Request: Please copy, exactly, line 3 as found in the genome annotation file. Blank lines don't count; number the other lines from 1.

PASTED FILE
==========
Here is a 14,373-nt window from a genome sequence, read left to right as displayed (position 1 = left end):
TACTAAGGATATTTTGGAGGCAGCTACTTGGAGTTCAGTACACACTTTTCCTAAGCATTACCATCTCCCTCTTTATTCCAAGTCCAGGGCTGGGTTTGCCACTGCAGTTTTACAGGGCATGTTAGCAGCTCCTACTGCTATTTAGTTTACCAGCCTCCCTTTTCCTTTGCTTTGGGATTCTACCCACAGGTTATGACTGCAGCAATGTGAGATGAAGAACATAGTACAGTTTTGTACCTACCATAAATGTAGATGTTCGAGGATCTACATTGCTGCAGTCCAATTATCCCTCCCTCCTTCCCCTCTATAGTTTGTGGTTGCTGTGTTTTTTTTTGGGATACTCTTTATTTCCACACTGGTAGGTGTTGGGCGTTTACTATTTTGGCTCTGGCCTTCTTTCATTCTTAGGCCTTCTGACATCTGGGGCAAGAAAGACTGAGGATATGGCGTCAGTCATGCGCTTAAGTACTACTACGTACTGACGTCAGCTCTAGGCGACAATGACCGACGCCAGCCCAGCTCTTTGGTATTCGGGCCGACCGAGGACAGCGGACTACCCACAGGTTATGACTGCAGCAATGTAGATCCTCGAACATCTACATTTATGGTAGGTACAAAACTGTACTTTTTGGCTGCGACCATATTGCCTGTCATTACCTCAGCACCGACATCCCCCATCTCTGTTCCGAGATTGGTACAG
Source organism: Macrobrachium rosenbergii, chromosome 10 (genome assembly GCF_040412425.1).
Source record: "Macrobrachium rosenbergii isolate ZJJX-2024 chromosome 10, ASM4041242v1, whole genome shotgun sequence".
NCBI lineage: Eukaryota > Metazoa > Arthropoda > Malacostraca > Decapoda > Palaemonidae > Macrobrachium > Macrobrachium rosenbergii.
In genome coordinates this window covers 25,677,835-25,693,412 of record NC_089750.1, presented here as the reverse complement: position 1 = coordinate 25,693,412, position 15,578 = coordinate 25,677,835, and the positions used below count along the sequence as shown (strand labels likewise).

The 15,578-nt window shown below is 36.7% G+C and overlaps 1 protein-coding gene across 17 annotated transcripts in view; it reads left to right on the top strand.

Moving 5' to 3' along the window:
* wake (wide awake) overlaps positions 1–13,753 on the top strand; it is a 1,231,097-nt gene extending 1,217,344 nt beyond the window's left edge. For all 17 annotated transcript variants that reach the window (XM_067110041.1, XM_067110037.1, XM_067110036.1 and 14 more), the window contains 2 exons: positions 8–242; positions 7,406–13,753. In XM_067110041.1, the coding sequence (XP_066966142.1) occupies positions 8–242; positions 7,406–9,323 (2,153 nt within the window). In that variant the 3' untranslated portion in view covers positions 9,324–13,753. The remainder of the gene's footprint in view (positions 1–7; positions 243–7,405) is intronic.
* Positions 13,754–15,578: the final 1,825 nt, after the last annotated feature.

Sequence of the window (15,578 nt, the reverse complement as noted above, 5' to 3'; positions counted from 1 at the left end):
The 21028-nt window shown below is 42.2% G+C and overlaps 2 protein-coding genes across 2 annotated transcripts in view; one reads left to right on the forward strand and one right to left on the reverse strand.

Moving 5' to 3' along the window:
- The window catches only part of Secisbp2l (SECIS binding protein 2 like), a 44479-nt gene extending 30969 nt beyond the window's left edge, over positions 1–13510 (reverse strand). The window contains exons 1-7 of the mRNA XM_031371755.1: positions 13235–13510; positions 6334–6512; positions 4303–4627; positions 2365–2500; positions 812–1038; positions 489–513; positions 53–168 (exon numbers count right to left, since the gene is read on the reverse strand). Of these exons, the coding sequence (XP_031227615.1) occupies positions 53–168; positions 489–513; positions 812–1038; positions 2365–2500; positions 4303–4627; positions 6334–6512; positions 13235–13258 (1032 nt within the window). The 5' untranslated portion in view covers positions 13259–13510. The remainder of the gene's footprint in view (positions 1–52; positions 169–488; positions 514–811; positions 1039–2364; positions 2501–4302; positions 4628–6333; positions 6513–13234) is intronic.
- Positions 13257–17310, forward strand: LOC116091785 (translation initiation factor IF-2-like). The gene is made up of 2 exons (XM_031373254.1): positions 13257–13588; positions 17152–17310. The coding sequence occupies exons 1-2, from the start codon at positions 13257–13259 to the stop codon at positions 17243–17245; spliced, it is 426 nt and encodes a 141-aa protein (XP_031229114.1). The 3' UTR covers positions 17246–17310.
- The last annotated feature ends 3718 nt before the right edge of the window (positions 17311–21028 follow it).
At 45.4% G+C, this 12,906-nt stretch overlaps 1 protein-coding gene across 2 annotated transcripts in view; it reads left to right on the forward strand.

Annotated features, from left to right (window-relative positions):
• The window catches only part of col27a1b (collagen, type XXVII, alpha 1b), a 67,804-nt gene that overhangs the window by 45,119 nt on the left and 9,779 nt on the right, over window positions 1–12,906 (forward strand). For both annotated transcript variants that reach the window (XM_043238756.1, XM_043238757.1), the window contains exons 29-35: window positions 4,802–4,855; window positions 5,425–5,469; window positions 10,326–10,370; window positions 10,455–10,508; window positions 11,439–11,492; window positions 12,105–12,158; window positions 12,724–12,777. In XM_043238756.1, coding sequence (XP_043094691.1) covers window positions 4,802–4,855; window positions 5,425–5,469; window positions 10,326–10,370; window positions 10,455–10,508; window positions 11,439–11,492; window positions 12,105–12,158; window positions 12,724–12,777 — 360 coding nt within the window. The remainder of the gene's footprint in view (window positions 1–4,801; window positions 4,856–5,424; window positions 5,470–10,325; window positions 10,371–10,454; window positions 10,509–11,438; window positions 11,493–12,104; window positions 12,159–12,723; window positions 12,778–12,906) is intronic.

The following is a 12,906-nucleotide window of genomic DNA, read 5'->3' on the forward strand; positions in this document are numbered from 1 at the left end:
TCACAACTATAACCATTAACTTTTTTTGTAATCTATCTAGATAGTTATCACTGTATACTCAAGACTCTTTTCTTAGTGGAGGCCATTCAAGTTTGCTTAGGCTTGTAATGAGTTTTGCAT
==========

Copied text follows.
Source organism: Macrobrachium rosenbergii, chromosome 10 (genome assembly GCF_040412425.1).